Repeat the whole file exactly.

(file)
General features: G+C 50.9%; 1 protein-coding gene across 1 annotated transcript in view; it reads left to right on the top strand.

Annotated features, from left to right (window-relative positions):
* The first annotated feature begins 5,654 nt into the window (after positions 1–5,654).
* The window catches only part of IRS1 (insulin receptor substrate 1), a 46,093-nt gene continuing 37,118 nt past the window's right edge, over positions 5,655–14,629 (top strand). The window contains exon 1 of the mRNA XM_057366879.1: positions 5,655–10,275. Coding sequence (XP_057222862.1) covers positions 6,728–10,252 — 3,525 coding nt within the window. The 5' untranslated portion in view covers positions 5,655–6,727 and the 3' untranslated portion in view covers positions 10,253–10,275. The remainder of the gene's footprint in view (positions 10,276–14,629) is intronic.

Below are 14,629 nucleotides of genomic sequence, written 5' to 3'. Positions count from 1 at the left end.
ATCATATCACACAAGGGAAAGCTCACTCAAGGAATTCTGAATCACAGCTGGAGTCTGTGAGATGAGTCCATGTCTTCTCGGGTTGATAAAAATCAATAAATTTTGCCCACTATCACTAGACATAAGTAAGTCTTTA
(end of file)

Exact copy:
General features: G+C 50.9%; 1 protein-coding gene across 1 annotated transcript in view; it reads left to right on the top strand.

Annotated features, from left to right (window-relative positions):
* The first annotated feature begins 5,654 nt into the window (after positions 1–5,654).
* The window catches only part of IRS1 (insulin receptor substrate 1), a 46,093-nt gene continuing 37,118 nt past the window's right edge, over positions 5,655–14,629 (top strand). The window contains exon 1 of the mRNA XM_057366879.1: positions 5,655–10,275. Coding sequence (XP_057222862.1) covers positions 6,728–10,252 — 3,525 coding nt within the window. The 5' untranslated portion in view covers positions 5,655–6,727 and the 3' untranslated portion in view covers positions 10,253–10,275. The remainder of the gene's footprint in view (positions 10,276–14,629) is intronic.

Below are 14,629 nucleotides of genomic sequence, written 5' to 3'. Positions count from 1 at the left end.
ATCATATCACACAAGGGAAAGCTCACTCAAGGAATTCTGAATCACAGCTGGAGTCTGTGAGATGAGTCCATGTCTTCTCGGGTTGATAAAAATCAATAAATTTTGCCCACTATCACTAGACATAAGTAAGTCTTTA